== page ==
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5 Tips on Intervening More Appropriately with Students Exhibiting Concerning Behavior

These tips will help you address challenging or inappropriate behavior exhibited by students, especially students with disabilities.

In Handcuffing and Physical Restraint on School Grounds, we discussed the challenges associated with using handcuffs as well as other types of physical restraints on children with disabilities, such as ADHD, autism, emotional disturbances and emotional and behavior disorder.

If you are responsible for responding to and protecting a child who exhibits concerning behavior, these five tips will help you intervene more appropriately and possibly more effectively on a K-12 campus. They may also be effective with adults who act out.

  • Look for the real meaning of the behavior. All behavior is a form of communication. What are the precipitating factors that caused the acting-out or agitated behavior? What is the student really trying to tell you through his or her behavior?
  • Keep your messages clear and simple. Help de-escalate the person by providing clear and reasonable directives to follow – directives that are also easy to enforce. Avoid jargon that might confuse the student and worsen the situation.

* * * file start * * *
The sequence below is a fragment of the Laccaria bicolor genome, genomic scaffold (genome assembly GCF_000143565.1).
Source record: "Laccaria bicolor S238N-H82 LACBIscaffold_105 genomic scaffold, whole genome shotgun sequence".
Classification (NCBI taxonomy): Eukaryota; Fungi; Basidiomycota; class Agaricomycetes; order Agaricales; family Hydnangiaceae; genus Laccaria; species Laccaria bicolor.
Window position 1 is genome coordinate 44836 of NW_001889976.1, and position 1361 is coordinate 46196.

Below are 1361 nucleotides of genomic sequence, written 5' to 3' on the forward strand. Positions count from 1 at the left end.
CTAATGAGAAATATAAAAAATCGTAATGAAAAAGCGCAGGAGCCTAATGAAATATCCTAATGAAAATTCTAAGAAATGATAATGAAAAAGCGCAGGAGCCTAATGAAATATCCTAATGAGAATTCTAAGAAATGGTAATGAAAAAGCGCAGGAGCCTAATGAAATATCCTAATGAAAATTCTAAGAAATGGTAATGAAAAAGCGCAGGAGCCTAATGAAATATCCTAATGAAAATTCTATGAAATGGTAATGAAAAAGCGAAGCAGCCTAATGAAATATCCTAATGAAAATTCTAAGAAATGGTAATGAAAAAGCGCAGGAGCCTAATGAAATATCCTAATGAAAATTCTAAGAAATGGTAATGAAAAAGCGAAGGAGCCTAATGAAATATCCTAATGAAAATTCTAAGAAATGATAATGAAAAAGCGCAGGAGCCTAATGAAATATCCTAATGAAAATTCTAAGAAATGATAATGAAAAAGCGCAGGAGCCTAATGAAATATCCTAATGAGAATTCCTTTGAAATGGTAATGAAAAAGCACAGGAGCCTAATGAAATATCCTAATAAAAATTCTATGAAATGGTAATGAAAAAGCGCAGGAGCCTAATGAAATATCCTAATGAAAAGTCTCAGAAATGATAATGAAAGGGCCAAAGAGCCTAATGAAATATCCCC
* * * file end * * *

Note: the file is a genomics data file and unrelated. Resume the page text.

• Ignore challenging questions and let the student vent. Venting, while it may seem like the situation is getting worse, actually acts as a decompression technique as the student releases built-up tension. More, the student feels that they are being heard.
  • Avoid overreacting. Remain calm, rational and professional. Your response will directly affect the person’s behavior. While you may not be able to control what caused the behavior, you can control your own response to the behavior.
  • Use physical techniques only as a last resort.  Inherent in all forms of physical intervention is some risk of physical or psychological damage. Weigh your options to ensure that the risk of the intervention is not greater than the risk of the behavior.

Robert Rettmann is the Director of Research and Communications for the Crisis Prevention Institute. He holds a master’s degree in exceptional education, specializing in finding ways for teachers to work with students with emotional and behavior disorders. He also is the chairman of his local Police and Fire Commission in Wisconsin.

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